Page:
My two roommates and quite a few of my friends talk just as animatedly about Suzanne Collins’ Hunger Games trilogy as they do Harry Potter. The movie is coming out in a few weeks and we’ve all got our midnight tickets (and, if you’ve gotten out to the mall, maybe a Mockingjay pin to sport on your lapel).
But I’m not that excited.
Whenever The Hunger Games or one of its two counterparts comes up in conversation, I want to talk about it as openly and freely and passionately as everyone else seems to — I just…can’t. And there’s one major reason why I can’t.
(This is where I throw this graphic up:)
If that picture or caption didn’t pop up, or if you don’t believe me: SPOILER ALERT. If you have any interest in preserving the mysticism wrapped up in Katniss Everdeen’s adventure in post-apocalypse Panem, don’t read this.
Have I sufficiently warned you? I won’t be getting any hate mail, comments or emails for divulging the end of the series?
Good. Onward and upward.
Collins ends her trilogy with a very realistic scenario. The tyrannical government of Panem, led by President Snow, has been disbanded, and Katniss has killed who was going to be the next tyrant, President Coin. She ends up marrying Peeta Melark, the sweeter, shorter and more tragic male in the little Twilight-reminiscent love triangle Collins shoved into the middle of the series to increase her female readership and chase away her male audience. They have two kids, but the world is pretty much the same as in book one: broken.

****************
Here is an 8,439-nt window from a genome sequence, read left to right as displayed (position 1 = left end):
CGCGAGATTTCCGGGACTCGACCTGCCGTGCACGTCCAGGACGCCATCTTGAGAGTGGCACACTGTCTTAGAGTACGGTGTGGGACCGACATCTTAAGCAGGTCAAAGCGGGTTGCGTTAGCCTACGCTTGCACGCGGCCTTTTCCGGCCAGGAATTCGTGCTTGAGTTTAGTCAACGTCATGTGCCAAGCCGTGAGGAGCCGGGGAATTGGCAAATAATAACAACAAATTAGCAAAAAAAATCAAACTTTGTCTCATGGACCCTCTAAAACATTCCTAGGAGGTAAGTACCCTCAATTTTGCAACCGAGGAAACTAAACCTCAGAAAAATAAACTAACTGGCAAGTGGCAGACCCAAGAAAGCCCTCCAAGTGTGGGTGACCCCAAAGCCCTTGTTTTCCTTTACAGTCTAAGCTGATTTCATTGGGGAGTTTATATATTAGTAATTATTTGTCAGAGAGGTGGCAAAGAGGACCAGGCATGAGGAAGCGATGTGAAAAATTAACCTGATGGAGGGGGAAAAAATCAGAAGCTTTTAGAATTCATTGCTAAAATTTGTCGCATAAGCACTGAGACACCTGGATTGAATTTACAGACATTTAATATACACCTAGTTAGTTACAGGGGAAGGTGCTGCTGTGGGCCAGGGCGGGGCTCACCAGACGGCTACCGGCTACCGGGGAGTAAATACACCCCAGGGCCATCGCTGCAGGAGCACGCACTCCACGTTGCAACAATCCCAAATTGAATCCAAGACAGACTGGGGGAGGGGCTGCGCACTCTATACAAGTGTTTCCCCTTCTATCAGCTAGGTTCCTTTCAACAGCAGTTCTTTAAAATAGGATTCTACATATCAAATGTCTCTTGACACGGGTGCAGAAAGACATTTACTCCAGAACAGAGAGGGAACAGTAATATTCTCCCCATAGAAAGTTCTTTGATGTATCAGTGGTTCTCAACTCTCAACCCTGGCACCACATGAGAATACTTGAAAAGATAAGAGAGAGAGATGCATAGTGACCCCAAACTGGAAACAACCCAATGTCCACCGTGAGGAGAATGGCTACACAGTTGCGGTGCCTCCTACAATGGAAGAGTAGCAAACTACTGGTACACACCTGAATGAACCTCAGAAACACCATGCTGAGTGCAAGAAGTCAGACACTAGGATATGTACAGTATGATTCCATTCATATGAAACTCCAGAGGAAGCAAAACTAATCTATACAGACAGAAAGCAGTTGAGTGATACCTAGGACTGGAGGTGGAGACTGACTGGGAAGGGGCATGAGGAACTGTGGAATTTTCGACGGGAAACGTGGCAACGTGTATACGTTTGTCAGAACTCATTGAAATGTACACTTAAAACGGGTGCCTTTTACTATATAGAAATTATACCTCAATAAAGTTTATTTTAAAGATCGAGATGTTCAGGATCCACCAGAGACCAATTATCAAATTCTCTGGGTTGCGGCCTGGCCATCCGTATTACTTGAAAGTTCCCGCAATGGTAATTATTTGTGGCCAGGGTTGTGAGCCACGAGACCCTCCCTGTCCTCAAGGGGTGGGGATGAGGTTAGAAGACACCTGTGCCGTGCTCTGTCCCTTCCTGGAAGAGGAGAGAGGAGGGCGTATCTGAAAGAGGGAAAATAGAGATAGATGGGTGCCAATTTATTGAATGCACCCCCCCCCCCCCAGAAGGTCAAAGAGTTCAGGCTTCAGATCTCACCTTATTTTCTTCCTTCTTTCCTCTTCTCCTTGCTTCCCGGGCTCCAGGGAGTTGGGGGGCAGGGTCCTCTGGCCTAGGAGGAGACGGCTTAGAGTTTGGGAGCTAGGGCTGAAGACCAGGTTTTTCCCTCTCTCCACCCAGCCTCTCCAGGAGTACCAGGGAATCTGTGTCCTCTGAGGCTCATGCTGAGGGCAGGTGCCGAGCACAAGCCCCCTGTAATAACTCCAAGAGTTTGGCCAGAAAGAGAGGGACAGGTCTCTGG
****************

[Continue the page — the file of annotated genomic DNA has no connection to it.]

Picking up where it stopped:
It’s realistic. I like that. It’s what happens to Katniss’ sister, Prim, that ruined the series for me (and, from talking to friends and fellow readers, probably only me).
The whole reason Katniss went to the Hunger Games and was made a national symbol of rebellion was because of her simple goal to protect her sister, Primrose. When 12-year-old Prim gets picked at the reaping to fight for her life against 23 other contestants in the Hunger Games, 16-year-old Katniss volunteers to go in her place. She goes, she fights, she wins, she inadvertently starts a bloodbath of a revolution, blah blah blah. When the rebellion starts in the second book, Catching Fire, Prim ends up becoming a nurse, and in the climax of the third book, Mockingjay, dies in a tragic bombing, right in front of Katniss’ eyes.
Yes, she dies. It’s so fast, you can’t gather that it happened until you turn the page to the next chapter, and this made Prim’s death very easy to swallow at first.
As the book continued, however, it started to hit me — Collins had pulled a real fast one. She decided to turn not just to irony but to the cruelest form of it. Katniss was physically injured, watched friends die (in a quick way that can be compared to J.K. Rowling’s second half of Harry Potter and the Deathly Hallows), was threatened by her government and subsequently killed the president all because she wanted to protect her sister. The sister who is now dead at the age of 15.
This kind of irony would generally be appealing to me because I have such an interest in dark storytelling. This time, however, it put me in a daze of grief that was hard to overcome.
For those who don’t know me well, I have a little sister. Like Katniss Everdeen, heroine of The Hunger Games, I love her to death and would do anything to protect her.